For the avid keto folks who have been on the diet for a while, you may be using the ketone blood meter instead. Your testing time, as noted above, depends on why you’re testing. Testing while fasted can be a great way to determine your baseline ketone levels. However, you may find it interesting to see how your body adapts to different foods or even after training. For this reason, testing blood ketones can be done throughout the day to provide a nice snapshot of what is currently going on in your body! Keep in mind, however that movement and exercise can drastically change the dynamics of ketone readings and thus may show differences in levels even with just a mild walk around the house.
It is worth noting that we do not have a clear understanding on what the optimal ketone level is and it may very well very from person to person. For this reason, if you are not interested in testing, you may be able to determine that you are in ketosis based on listening to your body and looking for increased energy and mental clarity.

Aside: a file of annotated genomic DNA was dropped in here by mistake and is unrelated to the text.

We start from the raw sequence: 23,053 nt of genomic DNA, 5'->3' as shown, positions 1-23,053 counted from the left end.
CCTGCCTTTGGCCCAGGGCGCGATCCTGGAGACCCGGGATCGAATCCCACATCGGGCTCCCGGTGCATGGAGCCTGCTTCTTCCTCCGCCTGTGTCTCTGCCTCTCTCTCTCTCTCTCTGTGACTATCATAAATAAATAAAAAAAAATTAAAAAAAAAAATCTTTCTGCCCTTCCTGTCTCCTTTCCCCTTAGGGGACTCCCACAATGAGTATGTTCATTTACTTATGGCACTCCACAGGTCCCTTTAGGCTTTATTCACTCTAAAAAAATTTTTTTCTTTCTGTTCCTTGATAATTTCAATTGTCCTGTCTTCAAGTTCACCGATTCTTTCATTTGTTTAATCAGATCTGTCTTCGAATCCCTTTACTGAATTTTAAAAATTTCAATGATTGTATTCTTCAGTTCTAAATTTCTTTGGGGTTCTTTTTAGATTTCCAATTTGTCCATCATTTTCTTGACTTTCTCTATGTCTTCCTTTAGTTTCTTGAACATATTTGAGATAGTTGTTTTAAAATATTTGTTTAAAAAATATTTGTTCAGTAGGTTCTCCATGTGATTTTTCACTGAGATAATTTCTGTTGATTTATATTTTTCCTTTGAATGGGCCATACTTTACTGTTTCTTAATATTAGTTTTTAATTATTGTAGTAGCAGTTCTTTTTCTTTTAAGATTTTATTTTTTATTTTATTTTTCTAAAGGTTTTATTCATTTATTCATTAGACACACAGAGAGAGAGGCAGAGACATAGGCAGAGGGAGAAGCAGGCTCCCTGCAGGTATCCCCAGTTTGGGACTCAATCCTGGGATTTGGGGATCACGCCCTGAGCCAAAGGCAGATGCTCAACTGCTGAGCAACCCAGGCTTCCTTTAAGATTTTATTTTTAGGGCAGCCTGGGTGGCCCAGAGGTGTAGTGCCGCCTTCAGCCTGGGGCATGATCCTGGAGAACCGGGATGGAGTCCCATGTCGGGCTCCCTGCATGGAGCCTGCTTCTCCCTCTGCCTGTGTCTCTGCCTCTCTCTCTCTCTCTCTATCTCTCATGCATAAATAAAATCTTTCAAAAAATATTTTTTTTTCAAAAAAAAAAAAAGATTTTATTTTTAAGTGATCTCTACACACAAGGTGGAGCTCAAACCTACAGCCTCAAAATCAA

- Ketones can be tested using urine strips, blood meters, and breath analysis
- Blood meters and breath analysis have been found to be more accurate compared to urine analysis.
- For the beginner, a blood meter may be the easiest to interpret.
- Byrne, H. A., Tieszen, K. L., Hollis, S., Dornan, T. L., & New, J. P. (2000). Evaluation of an electrochemical sensor for measuring blood ketones. Diabetes Care, 23(4), 500-503.
- Musa-Veloso, K., Likhodii, S.S., Cunnane, S.C. (2002). Breath acetone is a reliable indicator of ketosis in adults consuming ketogenic meals. The American Journal of Clinical Nutrition, 76(1), 65-70.
- Likhodii, S. S., Musa, K., & Cunnane, S. C. (2002). Breath acetone as a measure of systemic ketosis assessed in a rat model of the ketogenic diet. Clinical chemistry, 48(1), 115-120.